Tuesday, May 25, 2010

Artist Interview: Kurtz

What is your name: Kurtz

Do you have a formal art education or are you a self taught artist: I attempted to go to Southern Methodist University for a degree in art, but was kicked out 2 months later because my professor was a closed-minded idiot. Since I did not paint in any style he was familiar with, he was hostile to my creativity and did everything in his power to keep me out. I consequently devoted myself to following only one teacher. Nature.

What is the style of your pieces: Bold nudity and alchemical unity. Modern art has lost its ability to capture the sensual without being vulgar, the spiritual without the trappings of religion.

What is the medium in which you work:I once worked in oils and canvas, but recently acquired an antique human skeleton. I tried to combine the bones with the canvas and it failed. So I made an 8 foot sculpture of a complete skeleton on the backdrop of Russian-icon inspired coffin, covered in flowers and peacock feathers. I used the rest of the bones to make instruments for my band FRAUSUN.

What started you on your path as an artist: As a child, I would spend my days in my parent's library reading any book that drew my eye. I read about the Impressionists and decided years later to be an artist. It planted the seed.

What is one of the most important things that art has brought to your life: Keeping me calm during the difficulties of life.

What is your favorite genre of art besides the one you work in: Graffiti art. I love it with a passion. Did some tagging years ago and started building these Mondrian inspired murals with Basquiat-type sayings inside of them. Very satisfying, but I prefer the quiet intimacy of a canvas to a concrete wall.

Do you have art showings, and if so what are they typically like: The last art show I had was called the "Anna Nicole Anti-POP Art Show." It happened just after her death. I created 30 POP art prints (a style I hate) and brought them to the show. Before the event, I had numerous threats to my life and protesters at the venue. They felt I was attacking a gay icon, which was not the case at all. I am a major supporter of the GLBT community. I did it as a public curse against her because I did not want her to be the next Marilyn Monroe.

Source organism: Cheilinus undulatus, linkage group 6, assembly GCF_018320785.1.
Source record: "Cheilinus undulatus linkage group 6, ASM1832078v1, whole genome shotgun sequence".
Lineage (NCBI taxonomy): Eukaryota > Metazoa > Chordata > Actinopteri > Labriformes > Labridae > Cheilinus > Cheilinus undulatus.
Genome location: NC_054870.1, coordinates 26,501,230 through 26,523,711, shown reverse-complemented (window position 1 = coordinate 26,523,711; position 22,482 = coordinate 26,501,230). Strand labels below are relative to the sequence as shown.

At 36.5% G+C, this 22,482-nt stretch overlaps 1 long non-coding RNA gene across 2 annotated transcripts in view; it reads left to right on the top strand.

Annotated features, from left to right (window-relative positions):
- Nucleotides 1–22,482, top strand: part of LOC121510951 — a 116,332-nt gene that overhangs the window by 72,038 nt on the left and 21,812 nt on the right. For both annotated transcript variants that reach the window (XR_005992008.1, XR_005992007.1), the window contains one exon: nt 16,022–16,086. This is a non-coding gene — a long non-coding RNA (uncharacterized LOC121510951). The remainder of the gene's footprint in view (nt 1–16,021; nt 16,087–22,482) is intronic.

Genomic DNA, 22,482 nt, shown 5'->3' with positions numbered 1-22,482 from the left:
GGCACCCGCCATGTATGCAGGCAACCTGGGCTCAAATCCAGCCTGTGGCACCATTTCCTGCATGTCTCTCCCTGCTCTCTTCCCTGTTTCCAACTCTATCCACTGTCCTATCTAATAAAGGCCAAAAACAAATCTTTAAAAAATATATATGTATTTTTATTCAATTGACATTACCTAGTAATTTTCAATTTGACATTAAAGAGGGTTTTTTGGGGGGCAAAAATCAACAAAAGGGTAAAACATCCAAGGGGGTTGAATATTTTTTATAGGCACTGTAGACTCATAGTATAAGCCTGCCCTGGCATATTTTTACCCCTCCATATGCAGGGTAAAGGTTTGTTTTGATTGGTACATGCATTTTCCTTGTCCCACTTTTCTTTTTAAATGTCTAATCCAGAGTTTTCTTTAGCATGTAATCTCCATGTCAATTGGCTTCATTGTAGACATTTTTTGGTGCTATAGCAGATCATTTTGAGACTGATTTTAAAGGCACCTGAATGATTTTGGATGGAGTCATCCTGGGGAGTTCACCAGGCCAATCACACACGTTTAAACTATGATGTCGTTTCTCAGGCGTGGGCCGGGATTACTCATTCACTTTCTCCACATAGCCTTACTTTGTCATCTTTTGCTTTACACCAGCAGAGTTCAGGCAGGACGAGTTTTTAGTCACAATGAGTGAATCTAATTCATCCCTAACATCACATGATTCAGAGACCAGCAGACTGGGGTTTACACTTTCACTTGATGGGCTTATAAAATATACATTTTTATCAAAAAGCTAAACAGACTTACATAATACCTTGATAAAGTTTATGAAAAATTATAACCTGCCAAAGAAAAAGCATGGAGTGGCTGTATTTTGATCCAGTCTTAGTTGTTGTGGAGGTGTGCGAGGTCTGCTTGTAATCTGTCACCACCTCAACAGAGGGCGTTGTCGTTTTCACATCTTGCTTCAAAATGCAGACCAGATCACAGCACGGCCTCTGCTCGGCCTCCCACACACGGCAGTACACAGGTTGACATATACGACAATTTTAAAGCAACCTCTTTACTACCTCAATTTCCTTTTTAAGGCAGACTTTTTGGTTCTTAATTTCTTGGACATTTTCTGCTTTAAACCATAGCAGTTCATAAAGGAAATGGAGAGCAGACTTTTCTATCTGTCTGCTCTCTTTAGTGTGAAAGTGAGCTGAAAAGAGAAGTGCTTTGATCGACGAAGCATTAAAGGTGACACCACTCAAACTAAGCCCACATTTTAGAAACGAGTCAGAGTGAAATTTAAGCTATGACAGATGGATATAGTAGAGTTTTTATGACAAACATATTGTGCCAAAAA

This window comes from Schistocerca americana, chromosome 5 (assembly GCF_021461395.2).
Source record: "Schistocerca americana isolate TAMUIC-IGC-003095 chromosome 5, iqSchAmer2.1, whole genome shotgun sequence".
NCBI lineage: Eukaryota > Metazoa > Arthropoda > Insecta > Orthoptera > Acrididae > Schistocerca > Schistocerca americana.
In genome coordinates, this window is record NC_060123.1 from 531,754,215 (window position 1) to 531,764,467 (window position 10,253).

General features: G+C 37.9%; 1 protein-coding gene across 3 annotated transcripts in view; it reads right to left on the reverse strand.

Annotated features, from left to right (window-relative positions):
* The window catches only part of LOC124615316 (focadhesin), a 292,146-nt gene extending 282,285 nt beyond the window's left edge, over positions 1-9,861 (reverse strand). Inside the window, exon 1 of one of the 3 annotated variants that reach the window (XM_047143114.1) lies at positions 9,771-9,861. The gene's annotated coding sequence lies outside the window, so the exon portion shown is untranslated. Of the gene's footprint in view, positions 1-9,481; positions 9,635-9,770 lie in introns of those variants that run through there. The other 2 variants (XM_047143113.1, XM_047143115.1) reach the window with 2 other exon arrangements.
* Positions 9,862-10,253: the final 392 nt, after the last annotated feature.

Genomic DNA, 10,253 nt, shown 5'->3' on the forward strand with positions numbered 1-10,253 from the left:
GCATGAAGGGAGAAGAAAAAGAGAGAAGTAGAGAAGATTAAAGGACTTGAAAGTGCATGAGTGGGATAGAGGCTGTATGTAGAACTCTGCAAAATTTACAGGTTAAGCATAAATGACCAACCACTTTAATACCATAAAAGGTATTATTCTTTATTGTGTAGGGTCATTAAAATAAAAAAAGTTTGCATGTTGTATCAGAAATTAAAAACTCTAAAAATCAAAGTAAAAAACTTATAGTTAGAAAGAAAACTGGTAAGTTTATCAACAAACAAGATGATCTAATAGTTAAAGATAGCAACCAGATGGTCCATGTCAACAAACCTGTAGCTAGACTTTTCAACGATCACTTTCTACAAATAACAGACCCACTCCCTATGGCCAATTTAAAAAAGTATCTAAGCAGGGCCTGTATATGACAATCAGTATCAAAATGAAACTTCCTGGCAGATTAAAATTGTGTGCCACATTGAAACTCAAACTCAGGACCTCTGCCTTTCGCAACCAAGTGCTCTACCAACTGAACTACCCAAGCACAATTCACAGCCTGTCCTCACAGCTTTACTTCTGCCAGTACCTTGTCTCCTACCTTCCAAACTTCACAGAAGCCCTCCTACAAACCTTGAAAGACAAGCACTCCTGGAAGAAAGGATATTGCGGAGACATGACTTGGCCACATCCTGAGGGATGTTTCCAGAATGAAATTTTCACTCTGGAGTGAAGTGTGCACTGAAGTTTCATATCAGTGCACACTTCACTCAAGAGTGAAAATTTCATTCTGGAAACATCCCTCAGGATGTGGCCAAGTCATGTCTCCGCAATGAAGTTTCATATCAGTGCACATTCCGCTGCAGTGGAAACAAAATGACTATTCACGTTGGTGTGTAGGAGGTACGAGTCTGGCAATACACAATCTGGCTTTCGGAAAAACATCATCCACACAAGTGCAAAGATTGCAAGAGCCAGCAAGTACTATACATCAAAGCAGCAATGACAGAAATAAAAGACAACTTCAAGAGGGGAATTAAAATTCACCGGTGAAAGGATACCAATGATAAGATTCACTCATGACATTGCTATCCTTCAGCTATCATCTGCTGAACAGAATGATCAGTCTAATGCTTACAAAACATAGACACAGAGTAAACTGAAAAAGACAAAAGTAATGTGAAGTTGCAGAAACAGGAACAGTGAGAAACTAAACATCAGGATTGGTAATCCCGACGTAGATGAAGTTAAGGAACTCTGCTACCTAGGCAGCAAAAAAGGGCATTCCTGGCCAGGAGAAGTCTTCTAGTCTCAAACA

Anything that wasn't sold, was destroyed by the participants. I sold a few, but eventually, I called on visitors to grab the art and begin to rip it apart...which they did, rather violently. It turned into a chaotic experience, with the venue loosing one of their largest corporate sponsors. That was three years ago and up until the past week, I have been blackballed in the art world.

Do you have a certain set of clothes you make art in: I always paint naked without heat or AC. I want to feel the true elements while I work and don't require comforts.

What has been the most frustrating part of being an artist? Trying to get through to the general public what you are expressing. Most people are drooling idiots who have no concept of anything in this world other than what is on TV.

Has this year brought about any changes in your work, and if so what are they:
One year ago this month, I was happily married in a new house with my band recording their album. Lies I had been told for a year and a half came out and both the marriage, my best friendship and my band fell apart. I became suicidal and bought a mask and cloak to take my life in. I eventually got through my pain for various reasons and broke the mask, painted it and started a new music project that combines art and sound into a creation called FRAUSUN. I've since fallen in love with the most beautiful woman I have ever met, am doing gigs all over the Southwest, and recently composed an opera in German in honor my Slave/Lover called, The Dawn.

Who is your favorite artist alive or dead: Gauguin. I saw the Impressionist room at the Boston Museum of Art and it left me speechless.

What is the most moving piece of artwork that you have seen in person: "Where do we come from, what are we, where are we going" by Gauguin in Boston. Knowing he created it with the plans of taking his life after, adds a particular degree of pregnancy to the colors.

Do you have any animals, and what do they think of your work: I have a snake called Little Stars and a German Shepherd named Adolf. My snake has no opinion of my work, but my German Shepherd gets scared when I show him what I've created.

Do you have any upcoming exhibitions you would like to share with us: I'll be a the Wit Gallery on Exposition Drive in Dallas, in early June 2010 for a new series called "Fallen Muse 1-8." It's inspired by my last muse and her inability to remain faithful.



If you are an artist or gallery and would like to do an interview email sivy221@aol.com


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